There is widespread consensus that providing universal, sustainable, affordable and quality health services underpins efforts to achieve equitable health outcomes. UNICEF in 2010-2011 conducted a two-phase landscape analysis, funded by the Rockefeller Foundation, to investigate how health insurance and other social health protection mechanisms contribute to achieving universal health coverage (UHC). The work built on previous research examining the protection from impoverishment that health insurance provides to vulnerable groups, the potential for increasing and expanding insurance coverage, and the options for and constraints limiting the use of insurance to attain UHC.
More than half of the world’s 7 billion people now live in urban areas. What does this mean for children? UNICEF has dedicated the 2012 edition of its flagship report, The State of the World’s Children, to the situation of children growing up in urban settings. Cities are known to generate economic growth – but, as the report reveals, not all children are benefiting from urban expansion. In this increasingly urban world, the absence of a sustained focus on child rights means that some children are being left behind.
Children around the world are doing better than ever, according to a new report from UNICEF and Save the Children UK. Compared to just a few decades ago, fewer young children are dying each day, fewer children are living in poverty and more children are well-fed and in school.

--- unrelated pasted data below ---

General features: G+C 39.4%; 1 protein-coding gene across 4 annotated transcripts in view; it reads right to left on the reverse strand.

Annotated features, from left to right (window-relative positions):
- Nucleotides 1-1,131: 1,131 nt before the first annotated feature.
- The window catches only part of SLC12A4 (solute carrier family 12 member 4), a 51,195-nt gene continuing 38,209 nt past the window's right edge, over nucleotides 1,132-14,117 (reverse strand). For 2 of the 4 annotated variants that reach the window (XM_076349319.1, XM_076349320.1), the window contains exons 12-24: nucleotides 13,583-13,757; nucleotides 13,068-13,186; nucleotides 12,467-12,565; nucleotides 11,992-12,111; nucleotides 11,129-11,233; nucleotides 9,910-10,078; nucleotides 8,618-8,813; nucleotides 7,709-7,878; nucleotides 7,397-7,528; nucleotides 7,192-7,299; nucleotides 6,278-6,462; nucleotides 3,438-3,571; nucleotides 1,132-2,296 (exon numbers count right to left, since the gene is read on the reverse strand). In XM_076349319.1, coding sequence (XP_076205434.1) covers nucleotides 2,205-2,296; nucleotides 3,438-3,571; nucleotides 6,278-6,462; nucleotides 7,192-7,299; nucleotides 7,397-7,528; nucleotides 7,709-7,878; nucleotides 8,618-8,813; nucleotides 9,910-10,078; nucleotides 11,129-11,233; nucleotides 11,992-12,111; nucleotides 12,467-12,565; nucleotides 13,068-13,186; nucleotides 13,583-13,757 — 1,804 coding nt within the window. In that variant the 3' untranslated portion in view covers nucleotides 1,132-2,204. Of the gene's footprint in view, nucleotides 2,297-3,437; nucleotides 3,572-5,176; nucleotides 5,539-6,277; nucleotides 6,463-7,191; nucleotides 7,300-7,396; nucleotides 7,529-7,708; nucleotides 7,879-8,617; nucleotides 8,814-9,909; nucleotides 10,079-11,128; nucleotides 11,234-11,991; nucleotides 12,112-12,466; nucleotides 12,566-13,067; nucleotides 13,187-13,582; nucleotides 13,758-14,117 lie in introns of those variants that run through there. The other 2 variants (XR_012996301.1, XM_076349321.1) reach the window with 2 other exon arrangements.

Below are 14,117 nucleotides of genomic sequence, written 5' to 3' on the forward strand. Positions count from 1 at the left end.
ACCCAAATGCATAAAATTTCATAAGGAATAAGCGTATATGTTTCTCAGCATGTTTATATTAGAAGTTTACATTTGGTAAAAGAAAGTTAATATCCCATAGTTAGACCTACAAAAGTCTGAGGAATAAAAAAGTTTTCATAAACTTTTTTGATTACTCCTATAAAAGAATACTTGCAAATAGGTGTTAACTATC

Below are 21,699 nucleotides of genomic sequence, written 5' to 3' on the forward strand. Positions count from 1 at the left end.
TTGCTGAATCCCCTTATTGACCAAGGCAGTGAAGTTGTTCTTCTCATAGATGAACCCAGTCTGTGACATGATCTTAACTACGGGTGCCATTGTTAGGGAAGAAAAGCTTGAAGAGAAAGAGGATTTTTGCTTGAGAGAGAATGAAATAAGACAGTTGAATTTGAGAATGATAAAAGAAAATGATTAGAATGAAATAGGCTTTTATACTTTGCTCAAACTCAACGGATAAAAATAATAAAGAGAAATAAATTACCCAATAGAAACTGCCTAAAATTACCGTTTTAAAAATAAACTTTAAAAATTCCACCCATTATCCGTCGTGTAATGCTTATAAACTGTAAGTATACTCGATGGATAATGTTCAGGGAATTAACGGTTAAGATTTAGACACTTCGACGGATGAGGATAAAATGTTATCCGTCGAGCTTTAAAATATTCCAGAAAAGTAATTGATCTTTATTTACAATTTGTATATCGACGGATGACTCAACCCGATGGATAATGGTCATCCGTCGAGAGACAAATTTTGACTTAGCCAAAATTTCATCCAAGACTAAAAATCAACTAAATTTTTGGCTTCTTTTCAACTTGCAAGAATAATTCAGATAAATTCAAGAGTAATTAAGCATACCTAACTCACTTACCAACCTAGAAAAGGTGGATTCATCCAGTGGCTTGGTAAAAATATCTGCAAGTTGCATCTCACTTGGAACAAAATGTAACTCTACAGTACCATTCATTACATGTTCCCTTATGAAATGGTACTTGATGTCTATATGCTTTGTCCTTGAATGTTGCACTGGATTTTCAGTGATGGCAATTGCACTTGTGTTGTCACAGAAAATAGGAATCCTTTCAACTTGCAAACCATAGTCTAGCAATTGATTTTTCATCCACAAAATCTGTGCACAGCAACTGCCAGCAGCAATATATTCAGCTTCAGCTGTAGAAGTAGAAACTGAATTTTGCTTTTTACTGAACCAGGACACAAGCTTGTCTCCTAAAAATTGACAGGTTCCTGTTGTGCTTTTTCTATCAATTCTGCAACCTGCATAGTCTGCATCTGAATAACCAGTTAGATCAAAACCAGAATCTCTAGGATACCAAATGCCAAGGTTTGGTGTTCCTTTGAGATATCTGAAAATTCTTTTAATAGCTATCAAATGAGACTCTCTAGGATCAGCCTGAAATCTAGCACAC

The good news for decision makers is that there seems to be a path to extending these gains: Evidence suggests that they have resulted from strong, explicit national commitments to invest in children, supportive policies, and greater and well-targeted development assistance. Going forward, efforts will have the greatest impact if focused on the most disadvantaged, where childhood deprivation is increasingly concentrated.
The number of children under five years of age dying each year declined from more than 12 million in 1990 to 7.6 million in 2010, UNICEF and the World Health Organization said after releasing the latest estimates on worldwide child mortality.
These new figures show that compared to 1990, around 12,000 more children’s lives are saved each day.
The annual report on child mortality found that in sub-Saharan Africa, the region with the highest number of under-five deaths in the world, the speed at which the under-five mortality rate is declining doubled from 1.2 per cent a year during 1990-2000 to 2.4 per cent a year during 2000-2010.